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Survey: Fresh Produce And Prices Matter Most To Supermarket Shoppers

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Despite glowing headlines about America’s economic recovery, millions of people struggle with stagnant wages and an increased cost of living. As a result, nearly 60 percent of consumers say finding a deal is important when they’re food shopping, according to the 2015 Annual National Grocers Association (NGA)-SupermarketGuru Consumer Survey.

Nearly 1,000 shoppers completed surveys that detailed their experiences, behaviors and sentiments on what appeals to them (or not) about supermarkets, as well as their purchase influences, eating habits and nutritional concerns. A total of 129 shopping attributes are addressed in this year’s survey. Nearly three-quarters of the respondents were female.

“The results of this survey once again provide independent supermarkets important insights and trends about today’s ever-changing consumer,” said Peter J. Larkin, president and CEO of NGA. “It’s clear that customer service remains an important experience for today’s consumers, giving independent supermarkets another opportunity to differentiate themselves from their competition.”

The 2015 NGA-SupermarketGuru Consumer Survey Report reveals a bounce of nearly 10 percentage points for “deals.” Six in 10 consumers call finding deals “very” important. This measure was 50.4 percent in 2014 and 49.1 percent in 2013. This increase equals the 2010 recession peak of 60.0 percent.

“Retailers need to maximize the impact of trade promotions and communication to consumers to differentiate their store as price-friendly,” said Phil Lempert, CEO of SupermarketGuru.com and The Lempert Report. “Technology is available to reach target audiences and to communicate opportunities that matter to the shopper.”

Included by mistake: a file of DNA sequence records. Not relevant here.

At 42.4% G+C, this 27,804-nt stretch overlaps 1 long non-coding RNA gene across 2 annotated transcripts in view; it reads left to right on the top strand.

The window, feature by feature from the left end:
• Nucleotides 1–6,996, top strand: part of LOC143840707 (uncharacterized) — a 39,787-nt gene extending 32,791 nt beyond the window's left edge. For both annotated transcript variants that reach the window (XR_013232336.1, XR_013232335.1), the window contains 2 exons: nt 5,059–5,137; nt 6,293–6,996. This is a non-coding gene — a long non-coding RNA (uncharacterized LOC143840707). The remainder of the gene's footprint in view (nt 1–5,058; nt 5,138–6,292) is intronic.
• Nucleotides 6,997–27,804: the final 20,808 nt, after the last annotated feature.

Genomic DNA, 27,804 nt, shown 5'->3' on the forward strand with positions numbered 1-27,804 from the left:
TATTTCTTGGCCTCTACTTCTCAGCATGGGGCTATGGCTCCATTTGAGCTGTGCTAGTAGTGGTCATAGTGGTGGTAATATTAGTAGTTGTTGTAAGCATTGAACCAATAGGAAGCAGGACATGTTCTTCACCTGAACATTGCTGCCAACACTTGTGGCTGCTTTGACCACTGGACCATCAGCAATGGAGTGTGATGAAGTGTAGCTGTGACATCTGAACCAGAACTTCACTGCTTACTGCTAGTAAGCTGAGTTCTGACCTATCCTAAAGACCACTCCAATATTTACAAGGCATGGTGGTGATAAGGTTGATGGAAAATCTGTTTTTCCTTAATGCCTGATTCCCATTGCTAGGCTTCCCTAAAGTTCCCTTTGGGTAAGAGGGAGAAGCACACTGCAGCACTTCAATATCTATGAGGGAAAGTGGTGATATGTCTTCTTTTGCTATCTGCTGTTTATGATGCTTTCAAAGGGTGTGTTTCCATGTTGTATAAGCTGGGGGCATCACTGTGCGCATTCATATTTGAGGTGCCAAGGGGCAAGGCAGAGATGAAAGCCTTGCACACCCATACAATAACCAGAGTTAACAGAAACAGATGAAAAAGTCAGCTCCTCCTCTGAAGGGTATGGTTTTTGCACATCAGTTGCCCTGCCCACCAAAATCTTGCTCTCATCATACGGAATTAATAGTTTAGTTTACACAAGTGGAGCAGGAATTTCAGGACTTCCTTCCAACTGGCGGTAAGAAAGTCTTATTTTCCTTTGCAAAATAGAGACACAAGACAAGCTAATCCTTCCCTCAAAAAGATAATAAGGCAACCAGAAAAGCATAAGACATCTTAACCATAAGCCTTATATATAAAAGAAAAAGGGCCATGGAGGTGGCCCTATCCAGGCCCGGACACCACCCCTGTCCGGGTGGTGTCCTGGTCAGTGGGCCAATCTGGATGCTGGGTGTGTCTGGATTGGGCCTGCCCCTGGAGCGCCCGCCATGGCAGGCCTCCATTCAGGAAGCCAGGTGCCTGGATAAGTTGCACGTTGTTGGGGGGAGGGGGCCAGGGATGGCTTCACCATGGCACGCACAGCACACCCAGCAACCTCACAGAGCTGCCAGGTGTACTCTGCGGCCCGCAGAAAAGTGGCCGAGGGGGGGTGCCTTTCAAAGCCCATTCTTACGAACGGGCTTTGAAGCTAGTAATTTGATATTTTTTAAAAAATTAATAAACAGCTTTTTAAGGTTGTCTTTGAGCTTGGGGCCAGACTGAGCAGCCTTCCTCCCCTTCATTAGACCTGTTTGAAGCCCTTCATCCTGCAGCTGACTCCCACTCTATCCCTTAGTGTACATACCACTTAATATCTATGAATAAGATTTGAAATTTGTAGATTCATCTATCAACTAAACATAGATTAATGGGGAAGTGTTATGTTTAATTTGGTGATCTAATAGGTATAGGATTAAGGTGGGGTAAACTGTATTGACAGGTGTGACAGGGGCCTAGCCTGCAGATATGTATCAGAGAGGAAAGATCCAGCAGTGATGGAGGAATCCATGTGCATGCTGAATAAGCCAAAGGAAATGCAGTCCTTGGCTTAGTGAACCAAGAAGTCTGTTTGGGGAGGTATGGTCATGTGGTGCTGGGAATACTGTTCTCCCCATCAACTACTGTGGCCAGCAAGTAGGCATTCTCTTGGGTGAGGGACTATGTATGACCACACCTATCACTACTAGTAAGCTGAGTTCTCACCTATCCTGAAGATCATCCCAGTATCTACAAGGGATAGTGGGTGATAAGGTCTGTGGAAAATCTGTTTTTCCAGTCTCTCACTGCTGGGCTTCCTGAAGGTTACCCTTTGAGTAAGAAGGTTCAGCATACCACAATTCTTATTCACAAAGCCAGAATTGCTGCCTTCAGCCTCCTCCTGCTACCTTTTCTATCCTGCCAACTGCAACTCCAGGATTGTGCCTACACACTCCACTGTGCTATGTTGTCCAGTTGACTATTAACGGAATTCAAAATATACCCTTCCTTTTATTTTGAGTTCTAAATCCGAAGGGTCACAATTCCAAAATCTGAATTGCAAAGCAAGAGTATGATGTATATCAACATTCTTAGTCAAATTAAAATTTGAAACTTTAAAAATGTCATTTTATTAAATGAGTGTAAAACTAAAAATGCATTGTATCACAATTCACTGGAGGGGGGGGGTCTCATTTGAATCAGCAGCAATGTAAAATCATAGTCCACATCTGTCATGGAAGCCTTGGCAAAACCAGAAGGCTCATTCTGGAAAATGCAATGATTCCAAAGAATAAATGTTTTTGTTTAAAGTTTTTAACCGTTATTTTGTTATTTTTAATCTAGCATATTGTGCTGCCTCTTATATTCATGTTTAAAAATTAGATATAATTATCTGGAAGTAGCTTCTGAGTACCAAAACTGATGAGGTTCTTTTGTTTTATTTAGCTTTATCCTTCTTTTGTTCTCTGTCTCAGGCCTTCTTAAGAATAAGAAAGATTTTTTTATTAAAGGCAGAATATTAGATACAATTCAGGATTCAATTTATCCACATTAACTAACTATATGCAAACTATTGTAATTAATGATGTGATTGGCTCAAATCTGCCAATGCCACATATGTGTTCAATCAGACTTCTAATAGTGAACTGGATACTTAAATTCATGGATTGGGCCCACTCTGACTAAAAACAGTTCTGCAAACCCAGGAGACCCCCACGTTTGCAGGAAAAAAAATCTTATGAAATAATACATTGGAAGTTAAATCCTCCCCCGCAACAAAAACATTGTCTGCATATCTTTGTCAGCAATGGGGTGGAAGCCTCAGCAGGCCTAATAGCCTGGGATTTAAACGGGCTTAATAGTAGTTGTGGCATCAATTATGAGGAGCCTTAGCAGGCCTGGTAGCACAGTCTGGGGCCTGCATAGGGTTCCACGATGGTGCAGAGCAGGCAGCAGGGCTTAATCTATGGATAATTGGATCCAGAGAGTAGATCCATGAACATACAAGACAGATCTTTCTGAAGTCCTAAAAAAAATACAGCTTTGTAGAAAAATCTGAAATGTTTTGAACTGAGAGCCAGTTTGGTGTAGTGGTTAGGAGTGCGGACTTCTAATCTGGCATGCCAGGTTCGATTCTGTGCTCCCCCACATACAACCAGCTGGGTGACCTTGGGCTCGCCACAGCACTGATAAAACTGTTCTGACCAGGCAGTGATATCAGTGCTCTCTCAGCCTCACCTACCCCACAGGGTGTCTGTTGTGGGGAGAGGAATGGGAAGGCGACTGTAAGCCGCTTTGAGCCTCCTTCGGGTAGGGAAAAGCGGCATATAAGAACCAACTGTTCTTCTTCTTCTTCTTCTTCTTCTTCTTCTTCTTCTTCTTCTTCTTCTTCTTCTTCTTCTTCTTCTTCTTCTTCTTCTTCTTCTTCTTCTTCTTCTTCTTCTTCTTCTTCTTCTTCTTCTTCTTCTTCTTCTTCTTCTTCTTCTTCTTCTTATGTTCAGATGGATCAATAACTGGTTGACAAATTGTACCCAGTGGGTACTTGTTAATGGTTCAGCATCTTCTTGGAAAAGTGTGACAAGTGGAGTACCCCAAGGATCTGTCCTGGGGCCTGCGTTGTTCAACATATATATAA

According to the survey, consumers are taking notice of this type of outreach. Nearly 41 percent of consumers grade supermarkets “excellent” on this measure, an advance of nearly four points that reflects improved technology, better planning and a more polished communications approach.

In addition, nearly half of consumers (48 percent) rate their favorite food store “excellent” in high-quality fruits and vegetables. This continues to rise—from just 43.5 percent two years ago. A vital trend since perimeter fresh foods are magnets to three-quarters of adult shoppers (74.percent), and two-thirds (67 percent) call produce their primary attraction.

The survey also shows that supermarket employees are improving their customer relations. More than half of consumers (52 percent) rate their preferred supermarket “excellent” on courteous, friendly employees. This is up nearly four points from last year—another pivotal measure since shoppers prefer to spend money in stores where workers are nice to them. A commanding 96 percent say this is “very/somewhat” important to their choice of a primary supermarket.

“Stores also need to stay updated with technology for both the benefits and the issues,” said Lempert. “Stores need to remain updated on data security to prevent breaches and lost privacy, and also offer online orders with both pick-up and delivery options.”

The survey also reveals that consumers wouldn’t be too fazed if there were a security breach at their retailer; however, more shoppers would likely switch stores upon a second incident.

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Donald E. Stephens Convention Center
Chicago, Illinois
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